The images indicate construction has restarted on a second reactor at the Yongbyon nuclear complex that could be used to develop material for a weapon and comes as South Korea has raised alarms that its hostile neighbor is preparing for another nuclear test.
In 1994, North Korea reached an agreement with the United States and paused construction at the site. But the satellite images in April and May from Maxar Technologies show evidence of construction equipment and a buried pipe near the facility. There has also been evidence of personnel and vehicle movement around the reactor, CNN reported.
The images were provided to the Washington Examiner by Maxar.
The reactor that appears to be under construction is roughly 10 times bigger than the existing one, according to CNN, which cited a source who said U.S. officials are monitoring the activity.
While nuclear reactors are generally used to produce energy, they can also be used to create plutonium needed for nuclear weapons. North Korea has conducted several nuclear tests since it first demonstrated nuclear weapons capability in 2006. North Korean state media said a test in 2017 involved a hydrogen bomb, its most powerful nuclear detonation yet, that could be carried on an intercontinental ballistic missile.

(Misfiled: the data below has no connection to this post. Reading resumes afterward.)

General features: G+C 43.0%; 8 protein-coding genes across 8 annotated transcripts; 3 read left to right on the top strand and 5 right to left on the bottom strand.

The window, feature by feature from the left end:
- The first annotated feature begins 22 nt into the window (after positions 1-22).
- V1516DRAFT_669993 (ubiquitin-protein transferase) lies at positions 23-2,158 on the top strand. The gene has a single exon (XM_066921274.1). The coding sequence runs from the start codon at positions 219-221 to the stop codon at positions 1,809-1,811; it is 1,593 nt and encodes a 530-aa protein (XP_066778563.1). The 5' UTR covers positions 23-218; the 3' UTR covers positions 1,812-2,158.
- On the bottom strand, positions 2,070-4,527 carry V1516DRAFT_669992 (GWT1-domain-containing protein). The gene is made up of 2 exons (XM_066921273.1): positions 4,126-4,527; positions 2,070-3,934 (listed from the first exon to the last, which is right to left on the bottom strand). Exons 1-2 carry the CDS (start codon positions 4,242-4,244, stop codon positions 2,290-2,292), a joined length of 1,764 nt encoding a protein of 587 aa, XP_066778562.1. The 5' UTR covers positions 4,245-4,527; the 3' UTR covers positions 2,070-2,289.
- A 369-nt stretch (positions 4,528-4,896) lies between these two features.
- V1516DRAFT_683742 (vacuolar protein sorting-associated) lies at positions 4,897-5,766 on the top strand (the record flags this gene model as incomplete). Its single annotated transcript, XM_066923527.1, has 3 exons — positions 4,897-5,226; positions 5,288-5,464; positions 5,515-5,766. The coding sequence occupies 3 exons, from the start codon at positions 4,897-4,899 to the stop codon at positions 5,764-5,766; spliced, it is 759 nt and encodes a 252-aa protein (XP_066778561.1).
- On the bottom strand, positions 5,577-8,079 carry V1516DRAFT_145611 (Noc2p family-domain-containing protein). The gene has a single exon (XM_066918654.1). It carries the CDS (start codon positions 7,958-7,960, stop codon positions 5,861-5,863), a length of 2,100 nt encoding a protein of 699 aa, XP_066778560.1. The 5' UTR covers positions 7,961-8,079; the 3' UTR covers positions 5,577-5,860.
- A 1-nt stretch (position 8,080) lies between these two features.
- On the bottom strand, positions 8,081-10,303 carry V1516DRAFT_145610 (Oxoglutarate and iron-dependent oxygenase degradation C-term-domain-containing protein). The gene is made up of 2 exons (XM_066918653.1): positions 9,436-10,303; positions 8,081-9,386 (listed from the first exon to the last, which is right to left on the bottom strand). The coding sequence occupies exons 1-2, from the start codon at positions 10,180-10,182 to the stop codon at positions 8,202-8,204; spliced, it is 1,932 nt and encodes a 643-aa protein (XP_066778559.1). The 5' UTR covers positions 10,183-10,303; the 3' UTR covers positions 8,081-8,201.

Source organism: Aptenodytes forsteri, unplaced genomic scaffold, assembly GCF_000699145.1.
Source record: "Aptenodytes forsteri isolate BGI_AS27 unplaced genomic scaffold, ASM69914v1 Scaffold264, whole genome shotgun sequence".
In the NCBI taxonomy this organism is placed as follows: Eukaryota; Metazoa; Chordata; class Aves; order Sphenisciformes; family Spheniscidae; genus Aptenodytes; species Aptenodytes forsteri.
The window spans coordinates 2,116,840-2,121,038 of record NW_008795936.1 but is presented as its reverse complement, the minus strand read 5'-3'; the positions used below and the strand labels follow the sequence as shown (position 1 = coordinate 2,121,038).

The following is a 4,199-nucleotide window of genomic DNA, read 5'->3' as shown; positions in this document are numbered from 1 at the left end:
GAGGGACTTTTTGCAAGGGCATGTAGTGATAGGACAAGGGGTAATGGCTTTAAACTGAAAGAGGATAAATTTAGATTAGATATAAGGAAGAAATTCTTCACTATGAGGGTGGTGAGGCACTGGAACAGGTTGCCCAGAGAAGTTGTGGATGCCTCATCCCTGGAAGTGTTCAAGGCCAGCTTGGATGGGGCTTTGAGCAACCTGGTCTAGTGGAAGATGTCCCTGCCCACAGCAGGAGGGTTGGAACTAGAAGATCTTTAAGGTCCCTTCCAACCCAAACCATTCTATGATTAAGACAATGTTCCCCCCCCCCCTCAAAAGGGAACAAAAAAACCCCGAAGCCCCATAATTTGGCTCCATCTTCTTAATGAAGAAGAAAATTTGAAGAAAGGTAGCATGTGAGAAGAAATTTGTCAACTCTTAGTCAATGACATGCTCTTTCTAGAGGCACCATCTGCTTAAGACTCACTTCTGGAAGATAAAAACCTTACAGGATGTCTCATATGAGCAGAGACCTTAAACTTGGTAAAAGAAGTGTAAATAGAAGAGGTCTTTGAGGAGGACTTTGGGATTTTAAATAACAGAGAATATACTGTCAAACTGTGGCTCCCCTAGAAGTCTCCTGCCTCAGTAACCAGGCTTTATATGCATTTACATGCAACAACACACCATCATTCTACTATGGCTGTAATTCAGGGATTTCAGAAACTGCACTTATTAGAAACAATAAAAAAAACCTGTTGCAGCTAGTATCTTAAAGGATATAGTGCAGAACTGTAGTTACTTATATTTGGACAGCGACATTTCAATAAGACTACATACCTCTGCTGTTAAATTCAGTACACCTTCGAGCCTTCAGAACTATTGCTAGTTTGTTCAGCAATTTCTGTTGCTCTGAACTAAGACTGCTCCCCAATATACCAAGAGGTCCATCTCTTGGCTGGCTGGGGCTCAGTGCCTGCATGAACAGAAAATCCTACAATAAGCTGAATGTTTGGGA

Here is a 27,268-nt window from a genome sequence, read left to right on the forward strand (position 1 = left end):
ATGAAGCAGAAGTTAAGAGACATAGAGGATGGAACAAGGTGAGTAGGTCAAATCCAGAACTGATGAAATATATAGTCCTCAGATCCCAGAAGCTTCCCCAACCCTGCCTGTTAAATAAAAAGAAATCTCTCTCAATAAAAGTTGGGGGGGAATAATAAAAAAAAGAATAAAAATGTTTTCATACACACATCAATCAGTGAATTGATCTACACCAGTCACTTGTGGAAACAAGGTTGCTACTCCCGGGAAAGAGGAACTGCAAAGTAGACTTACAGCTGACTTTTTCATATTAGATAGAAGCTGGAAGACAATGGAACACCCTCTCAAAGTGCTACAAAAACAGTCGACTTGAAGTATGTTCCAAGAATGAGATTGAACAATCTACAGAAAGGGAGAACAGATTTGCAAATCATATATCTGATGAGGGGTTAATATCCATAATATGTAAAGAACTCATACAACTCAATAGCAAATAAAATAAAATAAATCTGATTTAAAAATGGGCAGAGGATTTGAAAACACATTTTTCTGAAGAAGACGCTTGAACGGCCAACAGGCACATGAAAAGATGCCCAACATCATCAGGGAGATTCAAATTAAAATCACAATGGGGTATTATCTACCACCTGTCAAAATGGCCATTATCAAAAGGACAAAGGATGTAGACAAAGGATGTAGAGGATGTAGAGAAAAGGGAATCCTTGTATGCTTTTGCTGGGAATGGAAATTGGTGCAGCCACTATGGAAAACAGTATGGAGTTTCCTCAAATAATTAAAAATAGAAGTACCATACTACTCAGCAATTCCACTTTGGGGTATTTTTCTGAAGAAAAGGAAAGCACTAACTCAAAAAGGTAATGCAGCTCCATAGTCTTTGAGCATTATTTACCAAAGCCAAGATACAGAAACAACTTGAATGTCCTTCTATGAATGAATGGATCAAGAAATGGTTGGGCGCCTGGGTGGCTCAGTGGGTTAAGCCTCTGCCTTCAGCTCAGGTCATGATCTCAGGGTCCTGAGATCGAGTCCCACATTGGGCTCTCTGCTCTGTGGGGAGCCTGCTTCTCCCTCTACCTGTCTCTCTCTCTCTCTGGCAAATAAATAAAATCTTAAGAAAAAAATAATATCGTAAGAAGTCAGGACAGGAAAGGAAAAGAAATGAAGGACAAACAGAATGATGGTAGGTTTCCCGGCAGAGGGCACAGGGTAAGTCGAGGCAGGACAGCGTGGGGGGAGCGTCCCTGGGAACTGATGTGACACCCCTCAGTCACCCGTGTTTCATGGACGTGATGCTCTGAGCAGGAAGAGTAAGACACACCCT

Officials in South Korea have raised concerns that their neighbor is gearing up for another nuclear test soon, according to Yonhap. Images of the nuclear reactor development come as President Joe Biden is set to visit South Korea and Japan from May 20-24, per the White House.
The South Korean Presidents Office is reporting that they have seen indications that North Korea is now ready to conduct a Nuclear Test and they are expecting one in the coming days with the last one being almost 5 years ago in September of 2017. pic.twitter.com/ugJmnkLAyc
— OSINTdefender (@sentdefender) May 13, 2022
Last month, North Korean leader Kim Jong Un warned that the country could preemptively use nuclear weapons if it felt threatened, the Associated Press reported.
In recent weeks, North Korea has been testing ballistic missiles, raising national security concerns for the U.S. and its allies in the region. On Thursday, for example, it conducted three ballistic missile tests — its 16th round of tests this year.
South Korean President Yoon Suk-yeol, who was sworn into office earlier this week, has publicly mused about offering his neighbor economic assistance if it relinquishes its nuclear weapons. On Friday, Yoon announced South Korea would offer to send vaccines to its hostile neighbor amid news that North Korea has reported its first COVID-19 deaths.